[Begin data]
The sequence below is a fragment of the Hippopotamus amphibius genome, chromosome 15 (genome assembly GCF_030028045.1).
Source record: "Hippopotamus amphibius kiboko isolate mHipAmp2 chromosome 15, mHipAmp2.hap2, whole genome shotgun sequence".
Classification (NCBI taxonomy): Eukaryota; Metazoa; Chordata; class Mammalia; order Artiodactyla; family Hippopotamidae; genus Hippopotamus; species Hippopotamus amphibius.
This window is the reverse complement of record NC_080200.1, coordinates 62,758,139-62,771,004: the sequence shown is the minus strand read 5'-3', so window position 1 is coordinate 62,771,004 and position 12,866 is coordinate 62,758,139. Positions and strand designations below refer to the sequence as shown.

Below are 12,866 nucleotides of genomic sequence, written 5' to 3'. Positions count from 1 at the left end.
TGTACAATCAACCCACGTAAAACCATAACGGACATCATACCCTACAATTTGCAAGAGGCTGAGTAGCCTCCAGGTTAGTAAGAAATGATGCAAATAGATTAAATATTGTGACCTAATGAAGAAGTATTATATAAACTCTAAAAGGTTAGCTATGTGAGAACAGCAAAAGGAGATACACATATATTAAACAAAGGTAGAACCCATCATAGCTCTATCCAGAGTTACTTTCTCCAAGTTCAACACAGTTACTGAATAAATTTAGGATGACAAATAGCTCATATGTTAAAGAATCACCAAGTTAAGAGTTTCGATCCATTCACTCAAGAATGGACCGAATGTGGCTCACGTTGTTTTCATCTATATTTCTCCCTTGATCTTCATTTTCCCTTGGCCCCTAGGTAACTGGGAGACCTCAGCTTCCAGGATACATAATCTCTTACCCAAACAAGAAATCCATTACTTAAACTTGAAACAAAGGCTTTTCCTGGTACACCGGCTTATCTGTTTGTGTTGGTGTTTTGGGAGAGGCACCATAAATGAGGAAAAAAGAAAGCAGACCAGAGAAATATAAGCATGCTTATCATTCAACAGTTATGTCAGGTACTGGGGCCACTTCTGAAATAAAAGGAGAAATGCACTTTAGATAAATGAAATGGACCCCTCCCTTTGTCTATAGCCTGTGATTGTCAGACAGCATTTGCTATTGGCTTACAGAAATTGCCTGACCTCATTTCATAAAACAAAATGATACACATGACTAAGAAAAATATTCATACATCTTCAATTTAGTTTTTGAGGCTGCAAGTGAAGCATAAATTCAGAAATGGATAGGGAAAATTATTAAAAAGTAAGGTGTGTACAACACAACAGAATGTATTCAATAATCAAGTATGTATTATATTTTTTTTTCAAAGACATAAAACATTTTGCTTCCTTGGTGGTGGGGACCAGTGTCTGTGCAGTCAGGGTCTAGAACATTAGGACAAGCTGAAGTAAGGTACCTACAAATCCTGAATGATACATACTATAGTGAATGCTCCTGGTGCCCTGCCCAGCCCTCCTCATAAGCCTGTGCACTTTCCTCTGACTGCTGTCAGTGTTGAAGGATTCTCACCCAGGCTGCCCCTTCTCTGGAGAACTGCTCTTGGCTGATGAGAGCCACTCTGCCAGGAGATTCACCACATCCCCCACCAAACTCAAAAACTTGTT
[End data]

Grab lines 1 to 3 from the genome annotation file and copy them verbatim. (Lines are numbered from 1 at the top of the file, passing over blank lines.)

The sequence below is a fragment of the Hippopotamus amphibius genome, chromosome 15 (genome assembly GCF_030028045.1).
Source record: "Hippopotamus amphibius kiboko isolate mHipAmp2 chromosome 15, mHipAmp2.hap2, whole genome shotgun sequence".
Classification (NCBI taxonomy): Eukaryota; Metazoa; Chordata; class Mammalia; order Artiodactyla; family Hippopotamidae; genus Hippopotamus; species Hippopotamus amphibius.